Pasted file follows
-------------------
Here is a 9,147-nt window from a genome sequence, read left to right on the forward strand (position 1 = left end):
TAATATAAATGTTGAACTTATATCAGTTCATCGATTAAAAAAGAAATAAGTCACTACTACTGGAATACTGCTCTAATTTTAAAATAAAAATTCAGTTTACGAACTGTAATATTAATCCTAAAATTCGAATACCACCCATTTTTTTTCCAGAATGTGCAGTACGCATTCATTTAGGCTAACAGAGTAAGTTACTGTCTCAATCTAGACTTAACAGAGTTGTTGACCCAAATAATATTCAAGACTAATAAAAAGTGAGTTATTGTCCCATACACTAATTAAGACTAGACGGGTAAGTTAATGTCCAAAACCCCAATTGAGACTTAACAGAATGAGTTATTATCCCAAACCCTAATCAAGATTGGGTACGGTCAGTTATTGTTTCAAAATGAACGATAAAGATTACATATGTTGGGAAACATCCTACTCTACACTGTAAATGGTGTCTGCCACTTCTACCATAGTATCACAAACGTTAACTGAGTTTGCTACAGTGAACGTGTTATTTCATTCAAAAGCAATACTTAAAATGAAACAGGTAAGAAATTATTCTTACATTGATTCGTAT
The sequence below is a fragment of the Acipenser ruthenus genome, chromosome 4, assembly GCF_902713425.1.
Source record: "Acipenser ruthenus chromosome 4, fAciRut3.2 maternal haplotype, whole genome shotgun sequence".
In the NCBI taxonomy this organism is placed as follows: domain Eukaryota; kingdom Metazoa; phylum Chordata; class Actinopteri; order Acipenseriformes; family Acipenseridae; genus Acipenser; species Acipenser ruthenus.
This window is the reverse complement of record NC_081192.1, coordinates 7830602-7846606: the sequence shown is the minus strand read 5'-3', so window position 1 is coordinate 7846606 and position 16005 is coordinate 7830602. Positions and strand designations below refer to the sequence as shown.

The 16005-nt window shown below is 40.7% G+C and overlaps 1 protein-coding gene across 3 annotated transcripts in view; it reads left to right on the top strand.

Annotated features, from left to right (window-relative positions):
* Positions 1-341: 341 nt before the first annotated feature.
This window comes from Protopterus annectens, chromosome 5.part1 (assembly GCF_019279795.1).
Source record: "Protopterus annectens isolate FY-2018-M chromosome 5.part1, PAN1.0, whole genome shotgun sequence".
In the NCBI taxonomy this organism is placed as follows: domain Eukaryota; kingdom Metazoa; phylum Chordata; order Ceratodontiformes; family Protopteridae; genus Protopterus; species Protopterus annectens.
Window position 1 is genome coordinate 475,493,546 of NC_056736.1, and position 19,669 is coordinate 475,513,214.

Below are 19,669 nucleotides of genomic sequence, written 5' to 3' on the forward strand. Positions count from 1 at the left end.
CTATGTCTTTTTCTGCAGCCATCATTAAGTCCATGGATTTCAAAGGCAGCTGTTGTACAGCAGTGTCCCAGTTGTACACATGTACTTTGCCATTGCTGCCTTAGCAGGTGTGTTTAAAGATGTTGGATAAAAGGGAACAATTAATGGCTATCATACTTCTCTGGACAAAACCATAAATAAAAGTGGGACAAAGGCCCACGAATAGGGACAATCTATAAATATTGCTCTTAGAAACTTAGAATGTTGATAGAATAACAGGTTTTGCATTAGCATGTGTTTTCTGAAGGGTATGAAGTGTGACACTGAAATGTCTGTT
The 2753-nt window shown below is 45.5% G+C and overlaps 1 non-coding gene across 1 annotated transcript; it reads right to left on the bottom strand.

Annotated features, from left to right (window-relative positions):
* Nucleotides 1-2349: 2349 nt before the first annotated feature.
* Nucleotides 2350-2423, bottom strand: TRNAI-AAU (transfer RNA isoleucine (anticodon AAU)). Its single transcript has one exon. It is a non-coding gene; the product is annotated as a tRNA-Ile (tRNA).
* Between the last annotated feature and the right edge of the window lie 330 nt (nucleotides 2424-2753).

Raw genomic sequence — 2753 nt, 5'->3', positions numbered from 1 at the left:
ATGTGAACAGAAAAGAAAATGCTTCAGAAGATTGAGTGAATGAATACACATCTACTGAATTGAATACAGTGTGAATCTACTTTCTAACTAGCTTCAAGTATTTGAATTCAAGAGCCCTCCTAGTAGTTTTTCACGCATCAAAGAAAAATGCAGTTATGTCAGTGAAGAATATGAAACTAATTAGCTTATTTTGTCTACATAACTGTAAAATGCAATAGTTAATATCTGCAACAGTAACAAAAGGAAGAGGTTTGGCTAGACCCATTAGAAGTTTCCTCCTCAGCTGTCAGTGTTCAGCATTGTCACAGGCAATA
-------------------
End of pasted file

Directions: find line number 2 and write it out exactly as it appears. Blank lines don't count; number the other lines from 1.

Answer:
TAATATAAATGTTGAACTTATATCAGTTCATCGATTAAAAAAGAAATAAGTCACTACTACTGGAATACTGCTCTAATTTTAAAATAAAAATTCAGTTTACGAACTGTAATATTAATCCTAAAATTCGAATACCACCCATTTTTTTTCCAGAATGTGCAGTACGCATTCATTTAGGCTAACAGAGTAAGTTACTGTCTCAATCTAGACTTAACAGAGTTGTTGACCCAAATAATATTCAAGACTAATAAAAAGTGAGTTATTGTCCCATACACTAATTAAGACTAGACGGGTAAGTTAATGTCCAAAACCCCAATTGAGACTTAACAGAATGAGTTATTATCCCAAACCCTAATCAAGATTGGGTACGGTCAGTTATTGTTTCAAAATGAACGATAAAGATTACATATGTTGGGAAACATCCTACTCTACACTGTAAATGGTGTCTGCCACTTCTACCATAGTATCACAAACGTTAACTGAGTTTGCTACAGTGAACGTGTTATTTCATTCAAAAGCAATACTTAAAATGAAACAGGTAAGAAATTATTCTTACATTGATTCGTAT